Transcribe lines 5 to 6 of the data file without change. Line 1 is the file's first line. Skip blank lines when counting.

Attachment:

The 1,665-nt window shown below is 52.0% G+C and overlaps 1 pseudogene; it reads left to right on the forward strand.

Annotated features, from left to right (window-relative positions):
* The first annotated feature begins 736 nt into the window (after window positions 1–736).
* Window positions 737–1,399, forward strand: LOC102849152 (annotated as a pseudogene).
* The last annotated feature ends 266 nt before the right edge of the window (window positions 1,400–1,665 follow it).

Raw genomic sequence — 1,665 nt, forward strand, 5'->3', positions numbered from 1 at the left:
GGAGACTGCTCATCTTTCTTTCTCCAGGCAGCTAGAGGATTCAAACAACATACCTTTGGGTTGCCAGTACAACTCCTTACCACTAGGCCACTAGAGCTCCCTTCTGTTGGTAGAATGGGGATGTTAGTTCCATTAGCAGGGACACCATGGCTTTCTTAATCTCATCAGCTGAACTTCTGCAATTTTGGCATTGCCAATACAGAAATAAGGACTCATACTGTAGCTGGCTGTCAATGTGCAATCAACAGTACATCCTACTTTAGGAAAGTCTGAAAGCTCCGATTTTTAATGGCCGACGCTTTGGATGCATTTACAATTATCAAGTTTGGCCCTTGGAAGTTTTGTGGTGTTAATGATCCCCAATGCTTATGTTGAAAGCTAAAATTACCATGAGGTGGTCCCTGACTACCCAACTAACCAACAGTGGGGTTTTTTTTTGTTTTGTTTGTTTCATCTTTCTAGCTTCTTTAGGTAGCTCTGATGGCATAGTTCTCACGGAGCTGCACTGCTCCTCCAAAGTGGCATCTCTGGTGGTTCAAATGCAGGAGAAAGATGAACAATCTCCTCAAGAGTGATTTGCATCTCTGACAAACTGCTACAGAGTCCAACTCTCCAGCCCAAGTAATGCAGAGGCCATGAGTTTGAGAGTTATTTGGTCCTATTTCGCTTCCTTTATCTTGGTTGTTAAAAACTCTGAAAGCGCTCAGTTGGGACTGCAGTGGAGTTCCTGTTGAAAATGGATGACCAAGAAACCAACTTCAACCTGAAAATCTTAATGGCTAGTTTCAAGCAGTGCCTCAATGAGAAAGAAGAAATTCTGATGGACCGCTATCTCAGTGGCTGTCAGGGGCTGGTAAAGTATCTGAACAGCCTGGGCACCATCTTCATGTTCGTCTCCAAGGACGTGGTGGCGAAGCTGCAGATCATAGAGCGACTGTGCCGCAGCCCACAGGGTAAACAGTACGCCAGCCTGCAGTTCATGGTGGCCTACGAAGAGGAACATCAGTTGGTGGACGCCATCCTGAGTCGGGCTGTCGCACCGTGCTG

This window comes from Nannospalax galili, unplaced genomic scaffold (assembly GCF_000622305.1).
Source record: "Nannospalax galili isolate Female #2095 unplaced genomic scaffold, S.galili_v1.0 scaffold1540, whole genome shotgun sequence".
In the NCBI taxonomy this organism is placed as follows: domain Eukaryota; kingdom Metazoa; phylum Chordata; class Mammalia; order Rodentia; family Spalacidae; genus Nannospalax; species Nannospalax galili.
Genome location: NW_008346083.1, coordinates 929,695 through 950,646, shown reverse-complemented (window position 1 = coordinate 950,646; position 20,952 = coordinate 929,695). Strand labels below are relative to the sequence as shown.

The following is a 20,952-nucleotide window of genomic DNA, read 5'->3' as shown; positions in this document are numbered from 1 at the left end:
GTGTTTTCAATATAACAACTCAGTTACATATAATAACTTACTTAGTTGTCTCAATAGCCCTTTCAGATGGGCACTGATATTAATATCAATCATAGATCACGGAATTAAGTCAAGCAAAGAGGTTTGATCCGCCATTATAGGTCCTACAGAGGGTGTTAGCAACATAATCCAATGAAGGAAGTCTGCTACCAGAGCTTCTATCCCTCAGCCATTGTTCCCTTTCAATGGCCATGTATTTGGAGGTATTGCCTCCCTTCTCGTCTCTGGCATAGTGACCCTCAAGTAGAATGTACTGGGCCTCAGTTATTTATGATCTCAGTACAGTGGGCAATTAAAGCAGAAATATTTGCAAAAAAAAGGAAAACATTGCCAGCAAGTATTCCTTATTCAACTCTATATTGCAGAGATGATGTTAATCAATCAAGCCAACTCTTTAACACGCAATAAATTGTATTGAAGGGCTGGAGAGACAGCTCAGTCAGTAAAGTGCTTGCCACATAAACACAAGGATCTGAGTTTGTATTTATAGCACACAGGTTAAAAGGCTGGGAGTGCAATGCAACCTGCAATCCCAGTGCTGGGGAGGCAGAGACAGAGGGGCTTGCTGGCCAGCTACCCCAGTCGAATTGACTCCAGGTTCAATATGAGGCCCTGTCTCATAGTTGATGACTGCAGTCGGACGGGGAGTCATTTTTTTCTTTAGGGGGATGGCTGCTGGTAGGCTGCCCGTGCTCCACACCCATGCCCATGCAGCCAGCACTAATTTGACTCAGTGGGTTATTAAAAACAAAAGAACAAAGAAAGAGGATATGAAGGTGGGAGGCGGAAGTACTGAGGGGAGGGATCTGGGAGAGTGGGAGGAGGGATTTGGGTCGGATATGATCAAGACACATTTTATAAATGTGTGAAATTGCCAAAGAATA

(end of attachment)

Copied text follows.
* The last annotated feature ends 266 nt before the right edge of the window (window positions 1,400–1,665 follow it).

Raw genomic sequence — 1,665 nt, forward strand, 5'->3', positions numbered from 1 at the left: